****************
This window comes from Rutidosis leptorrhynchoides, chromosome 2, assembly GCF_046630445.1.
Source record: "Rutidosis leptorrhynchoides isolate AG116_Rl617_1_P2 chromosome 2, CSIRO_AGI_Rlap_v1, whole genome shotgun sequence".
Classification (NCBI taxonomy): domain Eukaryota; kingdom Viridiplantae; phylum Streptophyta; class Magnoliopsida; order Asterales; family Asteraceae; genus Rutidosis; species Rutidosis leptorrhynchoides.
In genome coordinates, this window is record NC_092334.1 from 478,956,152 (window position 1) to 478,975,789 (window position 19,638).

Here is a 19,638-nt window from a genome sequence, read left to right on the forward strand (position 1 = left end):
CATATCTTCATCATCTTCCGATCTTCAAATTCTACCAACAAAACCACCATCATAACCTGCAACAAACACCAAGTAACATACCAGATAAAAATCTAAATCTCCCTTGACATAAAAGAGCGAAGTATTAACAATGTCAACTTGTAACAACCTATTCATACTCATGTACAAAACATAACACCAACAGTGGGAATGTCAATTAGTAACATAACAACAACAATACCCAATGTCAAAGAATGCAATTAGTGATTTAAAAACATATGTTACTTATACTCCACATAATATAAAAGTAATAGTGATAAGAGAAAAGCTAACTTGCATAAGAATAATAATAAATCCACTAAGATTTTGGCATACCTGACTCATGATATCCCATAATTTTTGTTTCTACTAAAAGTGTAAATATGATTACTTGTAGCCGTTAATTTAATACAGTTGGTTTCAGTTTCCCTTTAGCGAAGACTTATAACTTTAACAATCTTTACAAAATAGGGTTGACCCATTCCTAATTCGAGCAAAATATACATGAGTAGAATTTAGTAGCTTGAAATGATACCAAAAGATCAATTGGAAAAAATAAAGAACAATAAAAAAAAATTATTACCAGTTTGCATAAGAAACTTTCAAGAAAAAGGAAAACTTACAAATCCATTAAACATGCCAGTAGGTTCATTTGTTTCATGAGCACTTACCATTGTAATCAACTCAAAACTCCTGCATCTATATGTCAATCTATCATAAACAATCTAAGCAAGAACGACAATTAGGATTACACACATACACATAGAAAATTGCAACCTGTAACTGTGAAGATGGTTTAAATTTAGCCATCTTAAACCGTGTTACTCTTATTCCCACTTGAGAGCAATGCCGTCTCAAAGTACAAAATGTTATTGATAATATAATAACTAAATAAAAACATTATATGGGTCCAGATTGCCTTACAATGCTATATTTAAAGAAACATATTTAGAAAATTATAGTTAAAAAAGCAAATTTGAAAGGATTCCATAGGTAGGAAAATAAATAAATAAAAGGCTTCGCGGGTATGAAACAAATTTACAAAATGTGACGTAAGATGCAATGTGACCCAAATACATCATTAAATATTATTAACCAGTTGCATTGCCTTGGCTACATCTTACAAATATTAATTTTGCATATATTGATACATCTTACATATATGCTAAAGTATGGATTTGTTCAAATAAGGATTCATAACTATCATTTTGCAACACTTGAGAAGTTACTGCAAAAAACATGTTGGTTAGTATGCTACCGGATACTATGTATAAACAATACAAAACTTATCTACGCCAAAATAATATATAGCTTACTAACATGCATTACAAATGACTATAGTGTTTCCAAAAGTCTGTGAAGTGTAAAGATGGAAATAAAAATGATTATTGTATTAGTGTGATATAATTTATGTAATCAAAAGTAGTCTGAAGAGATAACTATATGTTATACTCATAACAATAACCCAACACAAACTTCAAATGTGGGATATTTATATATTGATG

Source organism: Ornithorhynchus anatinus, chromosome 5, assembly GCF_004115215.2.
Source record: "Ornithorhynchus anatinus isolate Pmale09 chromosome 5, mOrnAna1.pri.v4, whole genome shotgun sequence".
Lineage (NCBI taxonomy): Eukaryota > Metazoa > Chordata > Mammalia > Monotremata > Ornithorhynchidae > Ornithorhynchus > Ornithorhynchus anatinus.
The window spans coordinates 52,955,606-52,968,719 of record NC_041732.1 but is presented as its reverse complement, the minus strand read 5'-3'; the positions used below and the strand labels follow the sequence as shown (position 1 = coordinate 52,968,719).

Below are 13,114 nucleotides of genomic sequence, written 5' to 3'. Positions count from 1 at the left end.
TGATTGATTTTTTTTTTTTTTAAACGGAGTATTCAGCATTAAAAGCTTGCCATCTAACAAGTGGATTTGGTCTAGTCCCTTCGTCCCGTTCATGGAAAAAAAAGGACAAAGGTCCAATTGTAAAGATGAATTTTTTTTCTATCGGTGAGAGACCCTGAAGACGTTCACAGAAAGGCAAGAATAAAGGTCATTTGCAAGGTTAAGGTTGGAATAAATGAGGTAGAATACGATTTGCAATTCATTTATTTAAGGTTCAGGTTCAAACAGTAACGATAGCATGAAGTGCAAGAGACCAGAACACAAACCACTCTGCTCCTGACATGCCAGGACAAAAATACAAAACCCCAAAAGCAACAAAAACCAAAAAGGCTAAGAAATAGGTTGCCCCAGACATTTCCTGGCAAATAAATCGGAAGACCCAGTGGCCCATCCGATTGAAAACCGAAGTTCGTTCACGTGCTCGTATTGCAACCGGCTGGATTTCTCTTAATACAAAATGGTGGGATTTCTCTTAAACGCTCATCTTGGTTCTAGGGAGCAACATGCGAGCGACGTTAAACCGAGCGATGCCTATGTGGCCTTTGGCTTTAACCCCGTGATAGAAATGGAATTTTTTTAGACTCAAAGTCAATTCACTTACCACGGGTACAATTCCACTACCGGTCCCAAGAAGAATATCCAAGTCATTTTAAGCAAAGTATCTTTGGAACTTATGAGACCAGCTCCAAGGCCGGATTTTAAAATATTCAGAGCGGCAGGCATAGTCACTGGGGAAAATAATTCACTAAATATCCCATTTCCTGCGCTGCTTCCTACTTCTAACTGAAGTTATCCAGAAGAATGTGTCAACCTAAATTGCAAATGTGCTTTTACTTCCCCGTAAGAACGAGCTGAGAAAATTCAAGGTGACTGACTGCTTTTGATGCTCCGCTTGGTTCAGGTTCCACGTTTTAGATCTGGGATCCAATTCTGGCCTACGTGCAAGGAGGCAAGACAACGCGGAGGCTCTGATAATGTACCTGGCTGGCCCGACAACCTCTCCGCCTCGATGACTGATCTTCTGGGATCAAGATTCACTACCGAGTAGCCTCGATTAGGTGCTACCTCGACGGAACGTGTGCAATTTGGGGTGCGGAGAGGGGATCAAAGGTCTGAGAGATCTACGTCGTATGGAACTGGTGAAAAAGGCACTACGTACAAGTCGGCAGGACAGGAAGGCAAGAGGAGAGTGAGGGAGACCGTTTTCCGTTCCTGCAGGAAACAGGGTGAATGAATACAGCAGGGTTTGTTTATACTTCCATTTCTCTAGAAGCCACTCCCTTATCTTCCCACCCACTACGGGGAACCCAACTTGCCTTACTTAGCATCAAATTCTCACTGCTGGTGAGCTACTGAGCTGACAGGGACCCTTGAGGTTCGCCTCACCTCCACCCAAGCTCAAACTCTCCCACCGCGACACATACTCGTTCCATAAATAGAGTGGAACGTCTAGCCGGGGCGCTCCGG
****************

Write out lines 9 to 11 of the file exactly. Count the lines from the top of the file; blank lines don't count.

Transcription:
Lineage (NCBI taxonomy): Eukaryota > Metazoa > Chordata > Mammalia > Monotremata > Ornithorhynchidae > Ornithorhynchus > Ornithorhynchus anatinus.
The window spans coordinates 52,955,606-52,968,719 of record NC_041732.1 but is presented as its reverse complement, the minus strand read 5'-3'; the positions used below and the strand labels follow the sequence as shown (position 1 = coordinate 52,968,719).

Below are 13,114 nucleotides of genomic sequence, written 5' to 3'. Positions count from 1 at the left end.